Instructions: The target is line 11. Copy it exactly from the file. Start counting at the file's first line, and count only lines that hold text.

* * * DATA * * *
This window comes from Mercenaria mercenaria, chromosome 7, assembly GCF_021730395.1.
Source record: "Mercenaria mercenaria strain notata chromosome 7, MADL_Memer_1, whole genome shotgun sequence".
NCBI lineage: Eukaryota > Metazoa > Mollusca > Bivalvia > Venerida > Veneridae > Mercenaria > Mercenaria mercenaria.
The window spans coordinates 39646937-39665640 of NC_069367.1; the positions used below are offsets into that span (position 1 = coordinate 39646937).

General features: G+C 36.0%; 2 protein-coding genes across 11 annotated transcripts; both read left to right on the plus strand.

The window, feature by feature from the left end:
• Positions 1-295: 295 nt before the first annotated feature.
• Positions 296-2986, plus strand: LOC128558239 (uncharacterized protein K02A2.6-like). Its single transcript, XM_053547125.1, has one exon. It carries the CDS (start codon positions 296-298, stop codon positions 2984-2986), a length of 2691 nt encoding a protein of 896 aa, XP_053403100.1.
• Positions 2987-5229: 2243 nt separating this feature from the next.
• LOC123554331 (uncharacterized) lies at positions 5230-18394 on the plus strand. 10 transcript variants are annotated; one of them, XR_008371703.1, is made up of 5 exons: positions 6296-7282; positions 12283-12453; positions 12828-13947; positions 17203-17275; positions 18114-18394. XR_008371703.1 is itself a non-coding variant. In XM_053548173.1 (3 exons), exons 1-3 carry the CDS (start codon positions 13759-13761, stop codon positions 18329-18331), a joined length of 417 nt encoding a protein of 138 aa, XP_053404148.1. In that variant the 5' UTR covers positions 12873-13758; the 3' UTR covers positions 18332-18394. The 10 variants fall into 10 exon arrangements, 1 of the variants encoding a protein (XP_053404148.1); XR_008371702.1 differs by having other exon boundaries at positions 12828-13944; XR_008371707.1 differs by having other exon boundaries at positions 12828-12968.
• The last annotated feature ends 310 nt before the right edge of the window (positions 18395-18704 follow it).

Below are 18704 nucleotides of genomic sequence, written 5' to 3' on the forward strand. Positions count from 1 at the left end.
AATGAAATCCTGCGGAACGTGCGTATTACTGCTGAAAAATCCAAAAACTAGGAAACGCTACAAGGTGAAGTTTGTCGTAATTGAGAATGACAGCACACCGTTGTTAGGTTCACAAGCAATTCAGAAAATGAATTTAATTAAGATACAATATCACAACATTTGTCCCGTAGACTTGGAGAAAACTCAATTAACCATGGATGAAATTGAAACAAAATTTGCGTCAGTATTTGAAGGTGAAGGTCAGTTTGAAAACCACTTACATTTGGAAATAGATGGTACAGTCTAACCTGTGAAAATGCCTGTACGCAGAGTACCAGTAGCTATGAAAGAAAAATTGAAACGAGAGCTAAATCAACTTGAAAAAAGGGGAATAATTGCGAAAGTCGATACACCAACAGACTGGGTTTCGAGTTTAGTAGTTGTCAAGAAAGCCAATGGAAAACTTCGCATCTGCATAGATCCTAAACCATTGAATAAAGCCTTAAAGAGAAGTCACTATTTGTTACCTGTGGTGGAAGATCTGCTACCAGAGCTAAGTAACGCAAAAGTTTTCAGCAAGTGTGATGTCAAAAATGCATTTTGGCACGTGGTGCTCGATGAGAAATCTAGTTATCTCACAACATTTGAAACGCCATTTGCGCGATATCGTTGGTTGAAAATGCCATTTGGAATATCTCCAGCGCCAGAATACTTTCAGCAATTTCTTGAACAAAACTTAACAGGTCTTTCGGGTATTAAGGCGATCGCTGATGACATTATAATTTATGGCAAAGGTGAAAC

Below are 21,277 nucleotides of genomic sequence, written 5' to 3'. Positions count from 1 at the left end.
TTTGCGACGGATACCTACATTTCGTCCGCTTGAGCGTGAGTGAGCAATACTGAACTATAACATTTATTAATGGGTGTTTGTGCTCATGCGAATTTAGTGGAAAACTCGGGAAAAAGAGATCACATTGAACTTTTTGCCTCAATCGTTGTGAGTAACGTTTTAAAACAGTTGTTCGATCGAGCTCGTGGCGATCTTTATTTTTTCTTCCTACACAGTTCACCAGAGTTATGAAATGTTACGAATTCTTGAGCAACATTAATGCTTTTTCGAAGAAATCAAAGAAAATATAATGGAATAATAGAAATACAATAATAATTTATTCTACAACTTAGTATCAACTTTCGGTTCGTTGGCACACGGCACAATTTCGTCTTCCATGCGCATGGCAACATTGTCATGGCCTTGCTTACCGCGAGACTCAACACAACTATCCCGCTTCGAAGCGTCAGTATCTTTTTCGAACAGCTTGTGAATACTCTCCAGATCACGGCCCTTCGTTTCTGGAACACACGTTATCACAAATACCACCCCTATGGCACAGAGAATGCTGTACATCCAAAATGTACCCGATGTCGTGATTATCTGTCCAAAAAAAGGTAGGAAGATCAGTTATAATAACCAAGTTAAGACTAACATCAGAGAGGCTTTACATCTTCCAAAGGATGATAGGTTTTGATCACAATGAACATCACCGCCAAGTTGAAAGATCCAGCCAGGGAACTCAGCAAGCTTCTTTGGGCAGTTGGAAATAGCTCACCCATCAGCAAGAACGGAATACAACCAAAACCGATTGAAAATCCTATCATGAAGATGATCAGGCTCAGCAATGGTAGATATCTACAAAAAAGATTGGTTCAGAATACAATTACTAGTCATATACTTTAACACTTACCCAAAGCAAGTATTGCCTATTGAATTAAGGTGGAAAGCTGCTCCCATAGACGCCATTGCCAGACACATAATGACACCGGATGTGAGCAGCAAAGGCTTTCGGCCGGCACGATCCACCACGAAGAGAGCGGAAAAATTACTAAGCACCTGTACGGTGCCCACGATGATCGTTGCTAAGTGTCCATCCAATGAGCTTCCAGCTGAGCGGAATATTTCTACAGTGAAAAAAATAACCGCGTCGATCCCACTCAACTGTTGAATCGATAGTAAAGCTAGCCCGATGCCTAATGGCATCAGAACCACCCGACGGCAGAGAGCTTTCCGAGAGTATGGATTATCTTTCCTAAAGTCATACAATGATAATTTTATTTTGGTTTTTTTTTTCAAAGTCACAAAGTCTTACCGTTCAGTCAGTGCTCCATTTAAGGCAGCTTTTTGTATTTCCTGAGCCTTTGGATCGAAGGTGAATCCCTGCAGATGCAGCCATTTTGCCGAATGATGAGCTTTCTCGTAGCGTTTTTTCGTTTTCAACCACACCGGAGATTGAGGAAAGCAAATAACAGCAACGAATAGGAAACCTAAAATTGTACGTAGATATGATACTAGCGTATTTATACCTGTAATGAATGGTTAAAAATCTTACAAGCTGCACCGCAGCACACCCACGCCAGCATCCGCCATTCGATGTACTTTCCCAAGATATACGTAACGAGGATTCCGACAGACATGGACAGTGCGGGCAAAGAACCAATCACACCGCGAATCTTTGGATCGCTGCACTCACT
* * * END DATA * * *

• The last annotated feature ends 310 nt before the right edge of the window (positions 18395-18704 follow it).